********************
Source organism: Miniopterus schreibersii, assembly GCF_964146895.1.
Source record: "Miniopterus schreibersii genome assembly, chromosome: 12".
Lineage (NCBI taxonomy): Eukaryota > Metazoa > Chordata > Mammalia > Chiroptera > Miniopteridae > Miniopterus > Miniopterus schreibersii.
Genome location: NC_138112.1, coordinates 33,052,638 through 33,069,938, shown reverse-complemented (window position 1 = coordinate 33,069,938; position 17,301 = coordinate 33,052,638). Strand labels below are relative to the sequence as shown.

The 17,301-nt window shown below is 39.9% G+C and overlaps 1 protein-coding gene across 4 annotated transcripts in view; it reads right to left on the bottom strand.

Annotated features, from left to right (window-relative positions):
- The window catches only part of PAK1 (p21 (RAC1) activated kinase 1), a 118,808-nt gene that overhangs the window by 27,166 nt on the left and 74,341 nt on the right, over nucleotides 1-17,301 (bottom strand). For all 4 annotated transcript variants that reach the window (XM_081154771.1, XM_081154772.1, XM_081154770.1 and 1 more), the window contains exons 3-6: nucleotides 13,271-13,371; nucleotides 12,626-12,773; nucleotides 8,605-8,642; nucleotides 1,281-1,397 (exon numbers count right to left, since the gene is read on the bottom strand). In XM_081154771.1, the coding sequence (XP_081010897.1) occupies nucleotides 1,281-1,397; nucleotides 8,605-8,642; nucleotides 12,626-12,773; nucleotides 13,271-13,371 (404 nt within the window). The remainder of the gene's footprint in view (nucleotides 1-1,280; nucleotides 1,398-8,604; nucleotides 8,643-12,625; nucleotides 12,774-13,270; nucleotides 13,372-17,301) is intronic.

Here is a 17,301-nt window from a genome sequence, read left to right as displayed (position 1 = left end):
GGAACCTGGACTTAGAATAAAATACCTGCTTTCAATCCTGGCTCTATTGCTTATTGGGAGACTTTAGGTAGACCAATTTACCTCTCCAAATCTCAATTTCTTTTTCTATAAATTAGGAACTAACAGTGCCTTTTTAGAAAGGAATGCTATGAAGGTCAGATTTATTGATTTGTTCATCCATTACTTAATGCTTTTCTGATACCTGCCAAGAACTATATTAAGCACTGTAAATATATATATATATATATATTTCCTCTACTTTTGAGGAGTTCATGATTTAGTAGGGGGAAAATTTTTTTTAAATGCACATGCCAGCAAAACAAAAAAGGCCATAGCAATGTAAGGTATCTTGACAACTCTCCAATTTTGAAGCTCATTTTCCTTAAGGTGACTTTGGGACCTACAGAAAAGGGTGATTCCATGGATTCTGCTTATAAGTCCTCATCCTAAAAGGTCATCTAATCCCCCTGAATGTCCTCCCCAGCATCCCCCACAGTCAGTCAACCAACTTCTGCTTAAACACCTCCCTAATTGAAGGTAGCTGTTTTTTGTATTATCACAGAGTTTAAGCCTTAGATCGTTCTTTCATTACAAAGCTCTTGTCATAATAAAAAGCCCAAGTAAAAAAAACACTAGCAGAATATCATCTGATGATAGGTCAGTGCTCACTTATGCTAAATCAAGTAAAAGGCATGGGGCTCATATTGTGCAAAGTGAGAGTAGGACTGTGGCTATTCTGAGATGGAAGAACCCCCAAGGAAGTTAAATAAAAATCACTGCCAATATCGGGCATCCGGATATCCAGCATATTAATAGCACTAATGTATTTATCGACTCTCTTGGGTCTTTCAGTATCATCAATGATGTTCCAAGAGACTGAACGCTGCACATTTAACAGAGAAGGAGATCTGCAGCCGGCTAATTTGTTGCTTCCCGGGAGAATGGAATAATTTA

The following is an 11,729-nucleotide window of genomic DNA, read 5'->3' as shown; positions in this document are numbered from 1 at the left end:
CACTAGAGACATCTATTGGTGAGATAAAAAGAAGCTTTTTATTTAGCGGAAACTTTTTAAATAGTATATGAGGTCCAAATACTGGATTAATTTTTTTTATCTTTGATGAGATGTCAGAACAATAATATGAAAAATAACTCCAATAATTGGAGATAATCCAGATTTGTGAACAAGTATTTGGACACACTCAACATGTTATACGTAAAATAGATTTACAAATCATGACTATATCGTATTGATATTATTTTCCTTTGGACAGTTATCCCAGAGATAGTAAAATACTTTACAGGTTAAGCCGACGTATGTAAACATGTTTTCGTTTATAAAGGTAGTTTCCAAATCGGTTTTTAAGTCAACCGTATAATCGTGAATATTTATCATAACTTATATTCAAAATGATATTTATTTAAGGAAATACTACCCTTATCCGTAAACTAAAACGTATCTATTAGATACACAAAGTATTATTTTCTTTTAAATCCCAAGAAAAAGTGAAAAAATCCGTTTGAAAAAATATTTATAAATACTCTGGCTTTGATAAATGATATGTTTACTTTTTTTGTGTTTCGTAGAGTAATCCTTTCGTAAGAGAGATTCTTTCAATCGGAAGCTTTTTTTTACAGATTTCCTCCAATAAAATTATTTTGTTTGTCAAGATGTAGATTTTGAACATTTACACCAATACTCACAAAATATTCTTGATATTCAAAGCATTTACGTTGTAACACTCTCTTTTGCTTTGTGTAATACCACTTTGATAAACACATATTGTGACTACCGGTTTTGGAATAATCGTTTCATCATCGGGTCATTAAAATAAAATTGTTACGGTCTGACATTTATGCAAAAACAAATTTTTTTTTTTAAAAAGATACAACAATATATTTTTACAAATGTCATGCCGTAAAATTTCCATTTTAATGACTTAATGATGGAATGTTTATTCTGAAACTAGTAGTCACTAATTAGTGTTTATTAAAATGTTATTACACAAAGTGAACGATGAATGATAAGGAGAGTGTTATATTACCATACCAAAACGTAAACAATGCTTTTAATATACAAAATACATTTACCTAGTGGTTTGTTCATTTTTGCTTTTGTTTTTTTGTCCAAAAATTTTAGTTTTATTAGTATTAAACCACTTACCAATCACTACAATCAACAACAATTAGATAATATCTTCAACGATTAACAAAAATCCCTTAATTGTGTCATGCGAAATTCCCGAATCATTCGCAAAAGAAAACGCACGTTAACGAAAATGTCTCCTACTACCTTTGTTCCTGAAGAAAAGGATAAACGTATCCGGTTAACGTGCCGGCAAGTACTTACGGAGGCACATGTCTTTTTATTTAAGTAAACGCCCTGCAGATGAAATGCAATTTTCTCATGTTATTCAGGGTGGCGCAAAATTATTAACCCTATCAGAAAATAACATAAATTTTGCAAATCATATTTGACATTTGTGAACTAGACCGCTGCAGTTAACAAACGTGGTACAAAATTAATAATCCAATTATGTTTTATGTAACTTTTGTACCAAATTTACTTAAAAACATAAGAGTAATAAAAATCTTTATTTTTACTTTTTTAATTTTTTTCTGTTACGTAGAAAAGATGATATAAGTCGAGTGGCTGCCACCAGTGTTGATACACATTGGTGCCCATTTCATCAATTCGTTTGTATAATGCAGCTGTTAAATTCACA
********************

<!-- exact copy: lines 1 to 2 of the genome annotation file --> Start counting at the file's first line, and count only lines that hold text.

Source organism: Miniopterus schreibersii, assembly GCF_964146895.1.
Source record: "Miniopterus schreibersii genome assembly, chromosome: 12".